China on Thursday asked the international community to respect Pakistan’s sovereignty and territorial integrity nearly three weeks after an American drone strike killed Afghan Taliban chief in Balochistan.
“The international community should fully recognise that and respect Pakistan’s sovereignty and territorial integrity,” Hong Lei, China’s foreign ministry spokesperson, said on Thursday.
Pakistan hints at reassessing US ties
Afghan Taliban chief Mullah Akhtar Mansoor and his chauffeur were killed when the car they were travelling in was targeted in a US drone strike in Naushki district of Balochistan on May 21.
Following a huddle of senior civil and military officials, including Chief of Army Staff General Raheel Sharif and Prime Minister’s Adviser on Foreign Affairs Sartaj Aziz, Islamabad said that the drone strike was a clear violation of Pakistan’s sovereignty affecting mutual trust, and undermined the spirit of Afghan peace process.
Hong pointed out that Pakistan’s enormous efforts to combat terrorism and support the Afghan reconciliation process needs to be recognised by the international community.
Speaking about the impact of the drone strike on the four-nation Quadrilateral Coordination Group (QCG) which includes Pakistan Afghanistan, US and China, Lei said all stakeholders must work together.
“The QCG is formed to create enabling conditions for the Afghan reconciliation process. All relevant parties should pull together for that goal.”
China opposes India NSG entry
China is leading opposition to a push by the United States and other major powers for India to join the main club of countries controlling access to sensitive nuclear technology, diplomats said on Thursday as the group discussed India’s membership bid.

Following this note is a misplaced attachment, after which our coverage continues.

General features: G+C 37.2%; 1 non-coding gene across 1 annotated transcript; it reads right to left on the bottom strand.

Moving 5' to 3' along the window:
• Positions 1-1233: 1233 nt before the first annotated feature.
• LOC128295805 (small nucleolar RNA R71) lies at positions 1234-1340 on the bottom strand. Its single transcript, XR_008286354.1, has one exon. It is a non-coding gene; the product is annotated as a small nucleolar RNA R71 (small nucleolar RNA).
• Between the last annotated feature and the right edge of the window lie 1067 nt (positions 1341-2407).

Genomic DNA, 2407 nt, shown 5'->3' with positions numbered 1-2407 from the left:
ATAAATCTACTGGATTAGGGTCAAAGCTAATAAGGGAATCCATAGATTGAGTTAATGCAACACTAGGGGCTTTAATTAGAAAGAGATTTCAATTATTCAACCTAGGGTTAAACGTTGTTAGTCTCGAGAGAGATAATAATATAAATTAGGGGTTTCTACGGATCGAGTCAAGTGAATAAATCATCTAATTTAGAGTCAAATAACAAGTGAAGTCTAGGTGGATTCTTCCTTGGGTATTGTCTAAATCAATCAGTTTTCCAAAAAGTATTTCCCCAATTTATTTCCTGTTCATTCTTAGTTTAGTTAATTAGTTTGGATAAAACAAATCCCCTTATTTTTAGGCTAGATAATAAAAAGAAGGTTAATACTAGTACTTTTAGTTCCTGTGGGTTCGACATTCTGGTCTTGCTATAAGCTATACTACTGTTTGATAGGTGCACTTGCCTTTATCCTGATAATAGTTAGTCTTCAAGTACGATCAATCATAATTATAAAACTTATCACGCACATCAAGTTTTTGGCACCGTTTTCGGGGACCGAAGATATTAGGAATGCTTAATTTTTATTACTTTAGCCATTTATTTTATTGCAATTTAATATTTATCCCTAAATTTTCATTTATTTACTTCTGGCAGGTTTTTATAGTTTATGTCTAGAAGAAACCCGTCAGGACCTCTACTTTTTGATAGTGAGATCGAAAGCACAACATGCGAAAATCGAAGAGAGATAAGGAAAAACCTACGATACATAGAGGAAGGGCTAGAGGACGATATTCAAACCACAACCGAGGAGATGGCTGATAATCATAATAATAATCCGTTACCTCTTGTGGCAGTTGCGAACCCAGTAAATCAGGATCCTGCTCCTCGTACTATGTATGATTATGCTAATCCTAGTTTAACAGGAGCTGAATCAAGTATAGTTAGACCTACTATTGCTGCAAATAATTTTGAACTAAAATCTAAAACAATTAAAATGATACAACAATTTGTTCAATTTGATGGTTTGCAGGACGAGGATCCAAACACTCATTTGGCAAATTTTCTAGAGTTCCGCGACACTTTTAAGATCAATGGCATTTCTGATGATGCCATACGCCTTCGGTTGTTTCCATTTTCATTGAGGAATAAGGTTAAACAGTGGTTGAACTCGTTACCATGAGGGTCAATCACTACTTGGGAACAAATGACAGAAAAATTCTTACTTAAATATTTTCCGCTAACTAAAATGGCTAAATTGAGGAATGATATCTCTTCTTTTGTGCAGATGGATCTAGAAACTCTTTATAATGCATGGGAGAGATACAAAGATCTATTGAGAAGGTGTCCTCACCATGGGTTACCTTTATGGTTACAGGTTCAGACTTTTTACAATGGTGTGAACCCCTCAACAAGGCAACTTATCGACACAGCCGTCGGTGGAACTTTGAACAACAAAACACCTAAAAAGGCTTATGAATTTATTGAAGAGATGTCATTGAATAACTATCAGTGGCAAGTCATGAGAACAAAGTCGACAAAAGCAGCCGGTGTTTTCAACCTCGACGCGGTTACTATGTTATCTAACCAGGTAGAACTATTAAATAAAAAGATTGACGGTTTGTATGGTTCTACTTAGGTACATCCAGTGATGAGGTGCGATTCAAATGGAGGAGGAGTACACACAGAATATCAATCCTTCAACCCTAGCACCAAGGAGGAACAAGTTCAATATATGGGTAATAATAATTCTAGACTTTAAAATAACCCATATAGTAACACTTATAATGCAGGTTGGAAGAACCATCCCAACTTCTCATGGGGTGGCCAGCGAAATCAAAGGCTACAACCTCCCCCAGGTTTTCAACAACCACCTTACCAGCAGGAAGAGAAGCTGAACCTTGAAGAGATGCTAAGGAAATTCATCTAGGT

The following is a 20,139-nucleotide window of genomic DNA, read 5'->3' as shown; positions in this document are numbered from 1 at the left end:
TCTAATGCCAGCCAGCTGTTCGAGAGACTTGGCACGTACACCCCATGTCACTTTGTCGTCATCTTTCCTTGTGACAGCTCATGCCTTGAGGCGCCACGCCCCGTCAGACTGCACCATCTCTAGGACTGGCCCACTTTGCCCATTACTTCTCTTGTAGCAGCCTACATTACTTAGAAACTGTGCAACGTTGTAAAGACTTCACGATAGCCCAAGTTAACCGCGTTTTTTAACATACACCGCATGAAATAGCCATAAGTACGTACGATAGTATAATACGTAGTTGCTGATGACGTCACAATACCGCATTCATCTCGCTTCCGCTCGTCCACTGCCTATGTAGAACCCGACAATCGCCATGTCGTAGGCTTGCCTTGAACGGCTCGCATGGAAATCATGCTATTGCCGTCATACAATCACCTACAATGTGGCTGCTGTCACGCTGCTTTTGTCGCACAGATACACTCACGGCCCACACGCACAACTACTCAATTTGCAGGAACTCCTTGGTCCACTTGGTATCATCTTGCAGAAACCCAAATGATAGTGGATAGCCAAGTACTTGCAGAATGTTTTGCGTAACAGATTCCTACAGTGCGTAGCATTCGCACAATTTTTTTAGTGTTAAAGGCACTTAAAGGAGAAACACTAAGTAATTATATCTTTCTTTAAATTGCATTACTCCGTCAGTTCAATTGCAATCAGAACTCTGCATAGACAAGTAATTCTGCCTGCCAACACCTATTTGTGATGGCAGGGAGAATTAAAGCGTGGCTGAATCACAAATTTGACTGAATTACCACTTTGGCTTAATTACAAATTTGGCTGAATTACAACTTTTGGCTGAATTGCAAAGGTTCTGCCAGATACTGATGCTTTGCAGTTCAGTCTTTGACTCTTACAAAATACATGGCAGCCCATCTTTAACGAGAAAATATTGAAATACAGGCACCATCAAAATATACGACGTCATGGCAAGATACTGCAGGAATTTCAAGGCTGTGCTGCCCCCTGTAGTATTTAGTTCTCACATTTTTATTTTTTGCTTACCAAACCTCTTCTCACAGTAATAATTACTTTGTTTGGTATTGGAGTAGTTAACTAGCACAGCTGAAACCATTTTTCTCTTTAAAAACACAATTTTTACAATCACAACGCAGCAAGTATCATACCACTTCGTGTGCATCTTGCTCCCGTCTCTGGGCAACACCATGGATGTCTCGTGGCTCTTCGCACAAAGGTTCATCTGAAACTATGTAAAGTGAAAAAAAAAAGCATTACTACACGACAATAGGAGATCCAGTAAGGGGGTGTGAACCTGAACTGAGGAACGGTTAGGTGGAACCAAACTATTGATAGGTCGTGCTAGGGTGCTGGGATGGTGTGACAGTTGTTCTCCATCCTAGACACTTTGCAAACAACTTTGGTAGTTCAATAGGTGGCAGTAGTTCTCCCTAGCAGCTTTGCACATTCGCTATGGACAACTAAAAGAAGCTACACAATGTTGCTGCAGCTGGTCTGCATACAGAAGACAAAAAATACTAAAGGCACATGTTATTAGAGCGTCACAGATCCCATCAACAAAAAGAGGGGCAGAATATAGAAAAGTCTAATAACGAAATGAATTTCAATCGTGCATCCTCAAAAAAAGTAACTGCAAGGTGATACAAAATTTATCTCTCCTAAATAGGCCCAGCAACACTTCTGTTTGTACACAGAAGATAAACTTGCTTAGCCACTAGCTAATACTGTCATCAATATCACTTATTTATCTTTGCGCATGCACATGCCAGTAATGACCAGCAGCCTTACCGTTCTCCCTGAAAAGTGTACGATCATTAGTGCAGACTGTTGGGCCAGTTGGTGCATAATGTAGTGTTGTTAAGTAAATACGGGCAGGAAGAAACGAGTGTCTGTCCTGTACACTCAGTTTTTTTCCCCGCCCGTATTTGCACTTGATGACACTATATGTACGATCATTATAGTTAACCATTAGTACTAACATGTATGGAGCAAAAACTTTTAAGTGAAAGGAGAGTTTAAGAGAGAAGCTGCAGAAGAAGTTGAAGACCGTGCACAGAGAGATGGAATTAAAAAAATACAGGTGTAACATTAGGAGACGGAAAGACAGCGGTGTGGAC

At the 48-nation Nuclear Suppliers Group (NSG) meeting in Vienna on Thursday, some countries opposed to India’s admission to the group appeared more willing to work towards a compromise.
The NSG aims to prevent the proliferation of nuclear weapons by restricting the sale of items that can be used to make those arms.
Incidentally, it was set up in response to India’s first nuclear tests in 1974.
However, India already enjoys most of the benefits of membership under a 2008 exemption to NSG rules granted to support its nuclear cooperation deal with Washington. The exemption was granted even though India has developed atomic weapons and never signed the nuclear Non-Proliferation Treaty (NPT), the main global arms control pact – a major condition for entering the group.
China on Thursday maintained its position that the NPT is central to the NSG, diplomats said.
Despite Beijing’s stance, a handful of other nations including South Africa, New Zealand and Turkey, have softened their stance somewhat, opening the door to a process under which non-NPT states such as India might join, diplomats said.
“There’s movement, including towards a process, but we’d have to see what that process would look like,” one diplomat said after the closed-door talks on Thursday aimed at preparing for an annual NSG plenary meeting in Seoul later this month.